Why I Decided To Have Natural Hair
“People can graduate from beauty school and know everything about white hair and nothing about African-American hair.” – Tracie Thoms
In 2008 I began to think about going natural. Then 2009 came and I actually began my natural hair journey. Hahahahaha, yes it took me a whole year to make my decision. What was my deciding factor?
During the days of slavery and colonialism, a warped perception of beauty was forced on us Africans. We were made to believe that our complexion is ugly, that the voluptuousness of the typical African woman is undesirable, that the size of our nose and lips are unappealing.
And then, I found out that even our hair was put under scrutiny. The jet blackness of our hair, the kinkiness of our hair and the appearance of our hair was judged as appalling. In fact, one of the reasons we were made to wear headwraps was just so slave masters will not be tormented by the sight of such perceived ugliness. Headwraps became mandatory for most slaves to wear as it acted as a subtle form of degradation and servitude.
We were made to feel inferior. We were made to feel flawed, like something was not quite right with us. We were made to feel we were just not good enough. We were made to feel ugly just because we do not look exactly like them!
And I think that, if you feel negative long enough, hear negative things about yourself long enough, you begin to believe it. And then you begin to internalize it. You begin to ascribe such negativity to yourself without even realizing it. And the funny thing is, we took the negative perceptions slave masters taught us to a whole new level. And we passed them on from generation to generation. Hmm but that is a topic for another day.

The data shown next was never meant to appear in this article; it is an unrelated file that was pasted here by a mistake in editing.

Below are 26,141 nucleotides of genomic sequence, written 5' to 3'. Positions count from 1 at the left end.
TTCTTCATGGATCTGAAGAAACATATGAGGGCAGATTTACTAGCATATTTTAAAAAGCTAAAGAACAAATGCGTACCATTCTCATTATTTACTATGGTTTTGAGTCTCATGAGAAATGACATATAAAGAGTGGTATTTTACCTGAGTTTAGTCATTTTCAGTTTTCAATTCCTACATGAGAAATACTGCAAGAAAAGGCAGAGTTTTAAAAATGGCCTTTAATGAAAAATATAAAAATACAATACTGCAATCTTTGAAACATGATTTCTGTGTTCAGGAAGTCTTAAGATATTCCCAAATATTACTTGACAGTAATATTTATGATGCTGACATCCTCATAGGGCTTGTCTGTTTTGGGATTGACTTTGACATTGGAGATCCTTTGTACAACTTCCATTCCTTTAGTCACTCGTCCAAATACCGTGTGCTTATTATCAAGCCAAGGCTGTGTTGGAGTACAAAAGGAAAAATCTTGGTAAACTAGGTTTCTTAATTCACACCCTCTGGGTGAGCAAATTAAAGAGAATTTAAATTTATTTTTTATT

So I became uneasy when I stumbled upon this historical fact. I felt I had a personal obligation to fulfill to myself and to my race. I suddenly felt this deep urge to start my natural hair journey. I suddenly felt that my natural hair is beautiful because God made it so. And thus, I should flaunt it. I should be proud of it. I should wear it like a statement. Wear it in defiance to the perceived standards of what beauty is. I believe that I am beautiful with my natural hair. I believe that I can turn heads with the beauty of my natural hair. I believe that my natural hair is my crowning glory.
I am not saying I look down on anyone who chooses to relax their hair. I am not saying Africans who relax their hair embrace the standards of beauty set by those who perpetuated the cycle of slavery. Nope! Far from it! I mean, to each his own. I do not care that my sister has the longest, healthiest relaxed hair I can think of. Lol that is her choice.
And ultimately, you are more than your hair. I am just saying learning about this fragment of history convicted me to embrace my natural hair. And was the move worth it? Heck ya! My natural hair empowered me. My natural hair gave me confidence. My natural hair intensified my pride in being an African woman. And I love it for that!
Want to start your natural hair journey but you are stomped on just how to make the transition easy? Want to know how to grow soft and easy to handle hair? Stay tuned for upcoming posts!
Do you have natural hair? What made you go natural? Please share! Our stories might just compel others to join us. Let’s talk?
Remember, be sincerely you!